Thirty Cambodian nationals from the Jarai minority group, also known as Montagnards, including 13 children, have been arrested and are being detained in Bangkok, a human rights NGO official there told The Post on Monday. They face deportation.
She said they were arrested under the Immigration Act on grounds of having illegally entered and illegally staying in the country, even after having received a “person of concern” status from the United Nations High Commission for Refugees (UNHCR).
Fortify Rights claims Thai authorities have arrested more than 200 refugees and asylum seekers over the past two months. They have reportedly fled from Cambodia, Vietnam and Pakistan and are being detained at the Suan Phlu Immigration Detention Centre (IDC) in Bangkok.
The executive director of Fortify Rights, Amy Smith said: “The rights of refugees are still under attack in Thailand despite the government’s promises to provide protection. Thailand is needlessly subjecting refugees to further violations.”
Among those held are some 180 UNHCR “persons of concern” from Cambodia and Vietnam, including more than 50 children. Their arrests follow a raid in Nonthaburi Province.
Two days after the raid, authorities separated 46 children, aged three months to 17 years, from their parents, said a Fortify Rights news release.
“The [Thai] government shall not deport these people to a host country where they fled [from], fearful of persecution. Non-refoulement shall be respected. Most of them are asylum seekers or refugees waiting for resettlement to a third country."
“They should be under UNHCR protection and in principle should not be arrested and detained under immigration laws. If they are forced to go back to their country of origin, they could face serious human rights violations,” she said.
Although there have been no reports of former Cambodia National Rescue Party (CNRP) members seeking political asylum in Thailand and living temporarily in Bangkok, former opposition party officials expressed concern for their safety considering the arrests.
Smith said there were no CNRP members among those arrested, Kong Mas, a former CNRP teamwork member who used to request for asylum in Thailand, reiterated his concerns over the safety of asylum seekers wishing to live in the third country.
“In fact, many CNRP members, fleeing here for a long period of time since the party’s dissolution on November 16, last year, are deeply worried over the migration to Thailand."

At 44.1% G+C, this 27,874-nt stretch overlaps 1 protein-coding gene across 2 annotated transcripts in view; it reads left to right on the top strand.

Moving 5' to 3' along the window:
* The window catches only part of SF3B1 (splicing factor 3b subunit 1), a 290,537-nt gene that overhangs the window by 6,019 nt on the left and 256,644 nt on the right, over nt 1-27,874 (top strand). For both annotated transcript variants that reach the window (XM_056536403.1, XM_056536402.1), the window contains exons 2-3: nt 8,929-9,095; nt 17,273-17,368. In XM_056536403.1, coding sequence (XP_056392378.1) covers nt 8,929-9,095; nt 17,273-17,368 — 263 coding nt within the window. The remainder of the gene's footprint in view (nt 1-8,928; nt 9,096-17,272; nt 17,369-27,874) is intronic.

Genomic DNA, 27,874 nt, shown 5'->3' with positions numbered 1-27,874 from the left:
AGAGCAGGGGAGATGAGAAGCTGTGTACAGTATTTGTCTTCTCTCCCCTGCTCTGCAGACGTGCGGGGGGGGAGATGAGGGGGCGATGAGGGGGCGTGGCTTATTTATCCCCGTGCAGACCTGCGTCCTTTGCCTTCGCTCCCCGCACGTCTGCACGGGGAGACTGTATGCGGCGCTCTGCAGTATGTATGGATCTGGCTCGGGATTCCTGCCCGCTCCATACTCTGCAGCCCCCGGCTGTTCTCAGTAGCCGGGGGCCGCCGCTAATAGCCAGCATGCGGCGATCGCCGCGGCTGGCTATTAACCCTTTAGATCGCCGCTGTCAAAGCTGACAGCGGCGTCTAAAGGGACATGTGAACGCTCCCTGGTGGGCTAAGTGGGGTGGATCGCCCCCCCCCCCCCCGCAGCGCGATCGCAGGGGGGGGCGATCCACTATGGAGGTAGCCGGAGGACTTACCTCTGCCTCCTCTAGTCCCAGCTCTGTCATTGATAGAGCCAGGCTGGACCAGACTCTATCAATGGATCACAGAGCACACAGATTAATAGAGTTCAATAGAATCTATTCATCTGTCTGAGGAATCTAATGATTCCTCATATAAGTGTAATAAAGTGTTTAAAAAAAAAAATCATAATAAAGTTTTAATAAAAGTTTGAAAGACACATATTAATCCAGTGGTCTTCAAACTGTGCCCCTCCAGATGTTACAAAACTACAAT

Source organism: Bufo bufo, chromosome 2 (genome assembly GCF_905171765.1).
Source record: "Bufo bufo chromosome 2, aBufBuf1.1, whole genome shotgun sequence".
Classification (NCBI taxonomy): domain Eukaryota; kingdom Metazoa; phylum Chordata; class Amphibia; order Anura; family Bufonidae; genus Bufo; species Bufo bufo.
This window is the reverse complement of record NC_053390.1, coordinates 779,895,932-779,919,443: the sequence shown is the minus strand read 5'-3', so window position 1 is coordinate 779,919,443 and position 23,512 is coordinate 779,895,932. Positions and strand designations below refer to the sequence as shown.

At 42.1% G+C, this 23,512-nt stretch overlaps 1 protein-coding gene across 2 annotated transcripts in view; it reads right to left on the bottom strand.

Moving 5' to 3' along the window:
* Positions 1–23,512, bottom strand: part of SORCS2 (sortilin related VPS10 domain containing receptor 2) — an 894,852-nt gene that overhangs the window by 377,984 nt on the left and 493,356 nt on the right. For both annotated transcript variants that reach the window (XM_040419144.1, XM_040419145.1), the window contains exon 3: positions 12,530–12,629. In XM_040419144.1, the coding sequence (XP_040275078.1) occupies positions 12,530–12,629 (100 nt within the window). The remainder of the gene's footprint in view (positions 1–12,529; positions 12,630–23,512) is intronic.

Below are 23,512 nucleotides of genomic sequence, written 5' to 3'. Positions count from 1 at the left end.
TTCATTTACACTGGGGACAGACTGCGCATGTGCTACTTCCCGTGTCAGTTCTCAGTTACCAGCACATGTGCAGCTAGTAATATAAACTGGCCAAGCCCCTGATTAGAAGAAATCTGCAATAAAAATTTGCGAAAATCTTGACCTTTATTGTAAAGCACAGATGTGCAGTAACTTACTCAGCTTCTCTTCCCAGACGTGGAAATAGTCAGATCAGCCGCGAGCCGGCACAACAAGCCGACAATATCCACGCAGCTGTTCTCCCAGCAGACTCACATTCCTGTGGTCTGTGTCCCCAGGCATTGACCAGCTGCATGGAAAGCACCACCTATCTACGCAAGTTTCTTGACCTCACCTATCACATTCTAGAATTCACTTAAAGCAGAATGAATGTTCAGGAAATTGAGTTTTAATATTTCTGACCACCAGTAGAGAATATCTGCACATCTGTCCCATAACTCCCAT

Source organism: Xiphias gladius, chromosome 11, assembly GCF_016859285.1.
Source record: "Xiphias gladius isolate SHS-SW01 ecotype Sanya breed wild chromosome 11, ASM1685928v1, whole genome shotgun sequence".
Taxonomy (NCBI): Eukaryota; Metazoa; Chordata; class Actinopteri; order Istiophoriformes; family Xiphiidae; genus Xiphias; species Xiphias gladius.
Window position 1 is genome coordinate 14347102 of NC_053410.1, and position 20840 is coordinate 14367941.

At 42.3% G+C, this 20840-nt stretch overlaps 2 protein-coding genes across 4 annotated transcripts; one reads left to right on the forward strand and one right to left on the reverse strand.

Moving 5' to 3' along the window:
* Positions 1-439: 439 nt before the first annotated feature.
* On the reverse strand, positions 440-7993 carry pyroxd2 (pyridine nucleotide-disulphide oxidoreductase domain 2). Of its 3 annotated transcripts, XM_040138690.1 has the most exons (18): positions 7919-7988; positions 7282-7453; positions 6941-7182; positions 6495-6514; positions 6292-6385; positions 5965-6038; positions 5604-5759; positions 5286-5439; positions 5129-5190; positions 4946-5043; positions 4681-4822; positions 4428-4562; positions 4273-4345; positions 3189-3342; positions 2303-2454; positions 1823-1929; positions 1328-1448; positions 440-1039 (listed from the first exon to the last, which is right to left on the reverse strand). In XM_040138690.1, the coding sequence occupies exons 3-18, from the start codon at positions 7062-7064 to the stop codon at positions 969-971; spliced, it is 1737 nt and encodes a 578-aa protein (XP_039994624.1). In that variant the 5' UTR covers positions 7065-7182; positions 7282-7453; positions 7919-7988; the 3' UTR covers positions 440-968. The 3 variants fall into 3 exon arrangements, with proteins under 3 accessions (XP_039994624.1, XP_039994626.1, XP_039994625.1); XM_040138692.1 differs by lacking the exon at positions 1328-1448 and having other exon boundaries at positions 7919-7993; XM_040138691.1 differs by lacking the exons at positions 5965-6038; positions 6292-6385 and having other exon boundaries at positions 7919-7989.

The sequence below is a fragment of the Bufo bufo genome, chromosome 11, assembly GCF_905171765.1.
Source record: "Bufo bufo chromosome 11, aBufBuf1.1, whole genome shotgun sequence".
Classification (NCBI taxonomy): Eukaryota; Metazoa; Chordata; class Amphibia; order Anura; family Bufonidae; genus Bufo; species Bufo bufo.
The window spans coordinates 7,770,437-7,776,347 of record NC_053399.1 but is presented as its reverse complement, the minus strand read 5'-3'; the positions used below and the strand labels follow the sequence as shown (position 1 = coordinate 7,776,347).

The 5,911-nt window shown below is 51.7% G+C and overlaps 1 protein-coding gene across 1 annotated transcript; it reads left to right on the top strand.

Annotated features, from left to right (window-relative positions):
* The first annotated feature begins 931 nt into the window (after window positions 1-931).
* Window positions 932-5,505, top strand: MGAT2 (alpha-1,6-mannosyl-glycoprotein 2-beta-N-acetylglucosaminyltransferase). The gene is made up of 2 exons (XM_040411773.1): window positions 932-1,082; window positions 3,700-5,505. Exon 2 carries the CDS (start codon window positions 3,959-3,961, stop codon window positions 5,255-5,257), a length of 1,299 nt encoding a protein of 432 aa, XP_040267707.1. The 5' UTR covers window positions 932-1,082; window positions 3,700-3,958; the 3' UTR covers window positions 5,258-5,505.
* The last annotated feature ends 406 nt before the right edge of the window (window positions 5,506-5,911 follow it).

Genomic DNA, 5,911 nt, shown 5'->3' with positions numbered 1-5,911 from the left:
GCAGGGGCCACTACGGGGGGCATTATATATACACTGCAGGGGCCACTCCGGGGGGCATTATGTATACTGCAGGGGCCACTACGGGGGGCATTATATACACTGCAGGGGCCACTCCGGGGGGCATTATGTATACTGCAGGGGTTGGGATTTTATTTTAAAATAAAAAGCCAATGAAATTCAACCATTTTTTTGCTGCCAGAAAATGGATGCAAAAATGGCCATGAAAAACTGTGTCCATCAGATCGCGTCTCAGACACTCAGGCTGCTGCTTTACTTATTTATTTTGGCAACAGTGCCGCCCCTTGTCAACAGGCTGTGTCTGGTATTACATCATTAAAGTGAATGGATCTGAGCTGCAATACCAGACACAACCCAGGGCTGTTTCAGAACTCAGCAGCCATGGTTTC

“First, we worry about the safety and arrest by Thai authorities because the UNHCR in Thailand does not have a Memorandum of Understanding with Thai government,” he said.
He could not confirm how many former opposition party members were seeking asylum and how many had been granted to live in the third country. But, he believed most of them stuck were in Thailand after fleeing to there, following the dissolution of the CNRP.
“Our party activists who fled there dare not go out much. Most of them live quietly to seek asylum in order to live in a third county,” he said.
National Police spokesman Chhay Kim Khoeun said he has not received any information over the arrest on the Jarai people, but said if they are Cambodians and they are to be deported, Cambodia will take them back.
“If they are Cambodians, we cannot ignore them,” he said.
A raid which occurred on a residential building in Bangkok on October 9 saw the arrest of at least 77 refugees from Pakistan, including 43 children.
It came the day after Thai Deputy Prime Minister General Prawit Wongsuwan reportedly ordered immigration authorities to arrest and deport within one month all migrants in Thailand without documentation or authorisation.
The UNHCR, mandated to protect refugees, had previously recognised some of them as persons of concern and in need of protection in Thailand.
All of those arrested, including the children, are now detained at Suan Phlu IDC awaiting charges for alleged violations under the Immigration Act.
Thai authorities are reportedly conducting “immigration raids” in many areas of Bangkok and other provinces where refugees and migrant communities reside.